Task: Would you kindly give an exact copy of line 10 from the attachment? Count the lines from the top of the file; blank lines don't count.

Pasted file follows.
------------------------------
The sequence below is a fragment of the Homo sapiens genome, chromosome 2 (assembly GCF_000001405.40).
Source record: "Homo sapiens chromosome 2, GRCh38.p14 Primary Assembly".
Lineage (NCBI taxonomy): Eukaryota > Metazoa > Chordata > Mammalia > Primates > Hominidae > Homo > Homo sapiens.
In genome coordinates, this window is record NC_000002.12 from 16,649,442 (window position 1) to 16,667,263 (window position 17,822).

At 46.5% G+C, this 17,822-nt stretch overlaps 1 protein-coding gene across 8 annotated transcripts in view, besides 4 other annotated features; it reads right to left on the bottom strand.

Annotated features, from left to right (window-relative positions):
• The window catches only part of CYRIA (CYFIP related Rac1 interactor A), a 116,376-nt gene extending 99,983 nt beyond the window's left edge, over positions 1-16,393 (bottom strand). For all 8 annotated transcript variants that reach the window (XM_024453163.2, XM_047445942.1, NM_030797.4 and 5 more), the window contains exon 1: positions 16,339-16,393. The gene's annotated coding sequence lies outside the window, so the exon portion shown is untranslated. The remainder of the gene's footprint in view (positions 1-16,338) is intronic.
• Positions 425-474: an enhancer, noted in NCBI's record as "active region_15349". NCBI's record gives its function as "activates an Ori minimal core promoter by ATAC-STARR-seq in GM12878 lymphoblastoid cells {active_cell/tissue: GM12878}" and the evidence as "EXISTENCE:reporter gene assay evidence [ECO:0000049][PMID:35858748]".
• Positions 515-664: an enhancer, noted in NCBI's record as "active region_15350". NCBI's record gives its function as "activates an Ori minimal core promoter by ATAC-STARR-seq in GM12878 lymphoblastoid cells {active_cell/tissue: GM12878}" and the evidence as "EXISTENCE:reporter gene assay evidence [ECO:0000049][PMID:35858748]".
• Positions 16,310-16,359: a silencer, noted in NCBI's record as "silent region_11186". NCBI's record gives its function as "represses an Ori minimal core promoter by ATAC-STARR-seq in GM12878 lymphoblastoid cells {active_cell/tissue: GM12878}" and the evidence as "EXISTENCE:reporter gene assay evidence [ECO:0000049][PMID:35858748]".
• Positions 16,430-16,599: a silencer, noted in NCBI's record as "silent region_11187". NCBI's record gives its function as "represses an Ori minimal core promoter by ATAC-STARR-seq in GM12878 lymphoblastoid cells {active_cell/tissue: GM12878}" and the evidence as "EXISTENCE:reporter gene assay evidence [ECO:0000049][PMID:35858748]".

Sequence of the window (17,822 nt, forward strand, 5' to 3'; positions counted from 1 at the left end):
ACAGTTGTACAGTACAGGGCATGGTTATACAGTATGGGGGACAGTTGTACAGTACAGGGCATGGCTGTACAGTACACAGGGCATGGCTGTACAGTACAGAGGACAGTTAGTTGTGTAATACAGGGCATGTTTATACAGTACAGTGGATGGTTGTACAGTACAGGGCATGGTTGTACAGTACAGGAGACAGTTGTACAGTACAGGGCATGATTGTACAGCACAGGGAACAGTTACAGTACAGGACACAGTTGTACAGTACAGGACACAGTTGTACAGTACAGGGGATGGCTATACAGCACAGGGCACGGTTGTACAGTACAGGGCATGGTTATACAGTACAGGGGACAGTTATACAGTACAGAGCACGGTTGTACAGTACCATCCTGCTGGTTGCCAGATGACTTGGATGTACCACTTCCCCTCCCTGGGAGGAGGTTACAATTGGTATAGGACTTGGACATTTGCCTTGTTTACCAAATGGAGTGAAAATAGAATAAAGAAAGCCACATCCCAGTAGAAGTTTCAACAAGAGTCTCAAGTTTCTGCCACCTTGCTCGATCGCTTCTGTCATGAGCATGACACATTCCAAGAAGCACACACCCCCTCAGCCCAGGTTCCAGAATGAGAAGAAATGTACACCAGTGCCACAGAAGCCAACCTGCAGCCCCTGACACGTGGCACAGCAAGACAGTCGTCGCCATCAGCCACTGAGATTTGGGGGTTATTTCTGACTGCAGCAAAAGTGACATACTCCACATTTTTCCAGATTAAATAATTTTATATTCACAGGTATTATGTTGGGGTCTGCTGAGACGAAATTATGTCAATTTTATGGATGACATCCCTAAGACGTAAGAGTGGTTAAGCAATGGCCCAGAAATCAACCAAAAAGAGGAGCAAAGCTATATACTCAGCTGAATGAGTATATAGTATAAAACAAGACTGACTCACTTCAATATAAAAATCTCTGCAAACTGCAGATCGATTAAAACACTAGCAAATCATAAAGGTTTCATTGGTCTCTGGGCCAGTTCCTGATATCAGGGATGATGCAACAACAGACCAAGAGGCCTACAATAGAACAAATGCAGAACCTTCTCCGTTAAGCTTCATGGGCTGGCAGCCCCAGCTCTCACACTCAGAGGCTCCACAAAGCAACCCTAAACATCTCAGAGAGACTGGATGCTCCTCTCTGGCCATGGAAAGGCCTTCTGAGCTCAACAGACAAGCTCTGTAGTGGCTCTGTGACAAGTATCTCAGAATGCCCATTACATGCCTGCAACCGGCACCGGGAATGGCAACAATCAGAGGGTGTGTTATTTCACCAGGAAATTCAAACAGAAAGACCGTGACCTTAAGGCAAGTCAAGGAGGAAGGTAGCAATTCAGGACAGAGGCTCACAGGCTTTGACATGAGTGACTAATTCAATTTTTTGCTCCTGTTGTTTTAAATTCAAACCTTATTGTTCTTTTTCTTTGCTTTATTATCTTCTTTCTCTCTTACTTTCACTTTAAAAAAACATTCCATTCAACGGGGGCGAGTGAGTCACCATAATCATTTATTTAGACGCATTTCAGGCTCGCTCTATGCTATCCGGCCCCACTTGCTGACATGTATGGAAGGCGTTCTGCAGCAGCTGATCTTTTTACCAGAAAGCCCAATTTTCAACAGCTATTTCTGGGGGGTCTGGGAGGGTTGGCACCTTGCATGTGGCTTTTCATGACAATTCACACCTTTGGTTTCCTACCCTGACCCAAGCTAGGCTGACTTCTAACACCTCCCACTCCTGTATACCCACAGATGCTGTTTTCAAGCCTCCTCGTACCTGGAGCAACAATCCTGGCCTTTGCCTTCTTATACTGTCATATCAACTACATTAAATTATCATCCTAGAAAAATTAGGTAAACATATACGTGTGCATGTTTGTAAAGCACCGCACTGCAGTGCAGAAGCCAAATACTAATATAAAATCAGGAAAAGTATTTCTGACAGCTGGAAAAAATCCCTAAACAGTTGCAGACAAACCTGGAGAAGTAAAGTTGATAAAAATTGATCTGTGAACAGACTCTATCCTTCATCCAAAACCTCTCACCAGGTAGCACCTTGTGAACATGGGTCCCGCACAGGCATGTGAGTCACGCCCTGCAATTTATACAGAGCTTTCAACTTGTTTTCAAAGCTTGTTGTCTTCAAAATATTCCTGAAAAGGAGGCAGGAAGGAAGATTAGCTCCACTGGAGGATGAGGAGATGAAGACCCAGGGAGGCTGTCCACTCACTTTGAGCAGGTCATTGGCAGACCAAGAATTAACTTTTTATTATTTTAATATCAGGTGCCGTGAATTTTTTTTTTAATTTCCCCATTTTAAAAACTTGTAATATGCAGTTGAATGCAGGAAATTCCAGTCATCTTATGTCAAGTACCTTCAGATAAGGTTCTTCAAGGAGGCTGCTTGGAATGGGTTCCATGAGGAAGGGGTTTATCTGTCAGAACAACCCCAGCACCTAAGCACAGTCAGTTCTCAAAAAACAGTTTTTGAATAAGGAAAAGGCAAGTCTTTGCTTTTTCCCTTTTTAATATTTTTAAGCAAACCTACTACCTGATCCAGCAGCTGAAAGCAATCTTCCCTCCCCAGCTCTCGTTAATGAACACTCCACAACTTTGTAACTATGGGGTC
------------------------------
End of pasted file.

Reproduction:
• Positions 16,310-16,359: a silencer, noted in NCBI's record as "silent region_11186". NCBI's record gives its function as "represses an Ori minimal core promoter by ATAC-STARR-seq in GM12878 lymphoblastoid cells {active_cell/tissue: GM12878}" and the evidence as "EXISTENCE:reporter gene assay evidence [ECO:0000049][PMID:35858748]".